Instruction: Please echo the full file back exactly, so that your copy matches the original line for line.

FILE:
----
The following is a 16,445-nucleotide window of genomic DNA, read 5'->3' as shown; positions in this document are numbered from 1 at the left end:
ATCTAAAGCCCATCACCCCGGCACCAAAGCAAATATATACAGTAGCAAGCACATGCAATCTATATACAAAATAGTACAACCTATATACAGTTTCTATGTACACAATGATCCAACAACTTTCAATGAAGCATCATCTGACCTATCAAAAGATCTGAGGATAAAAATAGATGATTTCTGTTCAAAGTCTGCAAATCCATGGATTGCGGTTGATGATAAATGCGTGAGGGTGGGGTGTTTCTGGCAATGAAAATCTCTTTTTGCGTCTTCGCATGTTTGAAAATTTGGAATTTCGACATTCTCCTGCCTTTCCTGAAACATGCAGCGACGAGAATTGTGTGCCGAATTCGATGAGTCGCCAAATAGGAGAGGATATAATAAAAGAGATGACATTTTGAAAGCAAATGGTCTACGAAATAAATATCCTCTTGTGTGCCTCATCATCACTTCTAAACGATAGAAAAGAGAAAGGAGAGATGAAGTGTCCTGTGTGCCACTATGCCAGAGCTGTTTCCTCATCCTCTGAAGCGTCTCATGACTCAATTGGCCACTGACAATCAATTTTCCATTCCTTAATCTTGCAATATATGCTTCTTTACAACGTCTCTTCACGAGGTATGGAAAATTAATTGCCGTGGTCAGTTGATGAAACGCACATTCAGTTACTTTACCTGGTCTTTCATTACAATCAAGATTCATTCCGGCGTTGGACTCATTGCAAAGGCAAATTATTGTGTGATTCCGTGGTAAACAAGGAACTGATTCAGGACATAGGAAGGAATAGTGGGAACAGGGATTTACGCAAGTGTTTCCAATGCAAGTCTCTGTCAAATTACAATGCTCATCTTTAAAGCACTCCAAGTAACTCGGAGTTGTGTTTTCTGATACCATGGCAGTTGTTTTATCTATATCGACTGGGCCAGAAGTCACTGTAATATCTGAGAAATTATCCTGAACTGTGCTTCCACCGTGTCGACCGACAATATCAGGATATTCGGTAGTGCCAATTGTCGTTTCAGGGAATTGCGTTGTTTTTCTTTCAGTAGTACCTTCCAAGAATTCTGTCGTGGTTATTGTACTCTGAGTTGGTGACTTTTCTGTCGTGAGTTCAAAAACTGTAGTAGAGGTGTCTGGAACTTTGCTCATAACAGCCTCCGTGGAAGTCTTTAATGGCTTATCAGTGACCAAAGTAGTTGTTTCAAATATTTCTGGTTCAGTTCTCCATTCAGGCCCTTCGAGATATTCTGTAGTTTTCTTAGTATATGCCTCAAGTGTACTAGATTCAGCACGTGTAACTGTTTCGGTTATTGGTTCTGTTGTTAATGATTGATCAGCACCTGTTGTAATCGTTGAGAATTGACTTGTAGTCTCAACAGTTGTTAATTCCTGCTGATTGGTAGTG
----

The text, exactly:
The following is a 16,445-nucleotide window of genomic DNA, read 5'->3' as shown; positions in this document are numbered from 1 at the left end:
ATCTAAAGCCCATCACCCCGGCACCAAAGCAAATATATACAGTAGCAAGCACATGCAATCTATATACAAAATAGTACAACCTATATACAGTTTCTATGTACACAATGATCCAACAACTTTCAATGAAGCATCATCTGACCTATCAAAAGATCTGAGGATAAAAATAGATGATTTCTGTTCAAAGTCTGCAAATCCATGGATTGCGGTTGATGATAAATGCGTGAGGGTGGGGTGTTTCTGGCAATGAAAATCTCTTTTTGCGTCTTCGCATGTTTGAAAATTTGGAATTTCGACATTCTCCTGCCTTTCCTGAAACATGCAGCGACGAGAATTGTGTGCCGAATTCGATGAGTCGCCAAATAGGAGAGGATATAATAAAAGAGATGACATTTTGAAAGCAAATGGTCTACGAAATAAATATCCTCTTGTGTGCCTCATCATCACTTCTAAACGATAGAAAAGAGAAAGGAGAGATGAAGTGTCCTGTGTGCCACTATGCCAGAGCTGTTTCCTCATCCTCTGAAGCGTCTCATGACTCAATTGGCCACTGACAATCAATTTTCCATTCCTTAATCTTGCAATATATGCTTCTTTACAACGTCTCTTCACGAGGTATGGAAAATTAATTGCCGTGGTCAGTTGATGAAACGCACATTCAGTTACTTTACCTGGTCTTTCATTACAATCAAGATTCATTCCGGCGTTGGACTCATTGCAAAGGCAAATTATTGTGTGATTCCGTGGTAAACAAGGAACTGATTCAGGACATAGGAAGGAATAGTGGGAACAGGGATTTACGCAAGTGTTTCCAATGCAAGTCTCTGTCAAATTACAATGCTCATCTTTAAAGCACTCCAAGTAACTCGGAGTTGTGTTTTCTGATACCATGGCAGTTGTTTTATCTATATCGACTGGGCCAGAAGTCACTGTAATATCTGAGAAATTATCCTGAACTGTGCTTCCACCGTGTCGACCGACAATATCAGGATATTCGGTAGTGCCAATTGTCGTTTCAGGGAATTGCGTTGTTTTTCTTTCAGTAGTACCTTCCAAGAATTCTGTCGTGGTTATTGTACTCTGAGTTGGTGACTTTTCTGTCGTGAGTTCAAAAACTGTAGTAGAGGTGTCTGGAACTTTGCTCATAACAGCCTCCGTGGAAGTCTTTAATGGCTTATCAGTGACCAAAGTAGTTGTTTCAAATATTTCTGGTTCAGTTCTCCATTCAGGCCCTTCGAGATATTCTGTAGTTTTCTTAGTATATGCCTCAAGTGTACTAGATTCAGCACGTGTAACTGTTTCGGTTATTGGTTCTGTTGTTAATGATTGATCAGCACCTGTTGTAATCGTTGAGAATTGACTTGTAGTCTCAACAGTTGTTAATTCCTGCTGATTGGTAGTG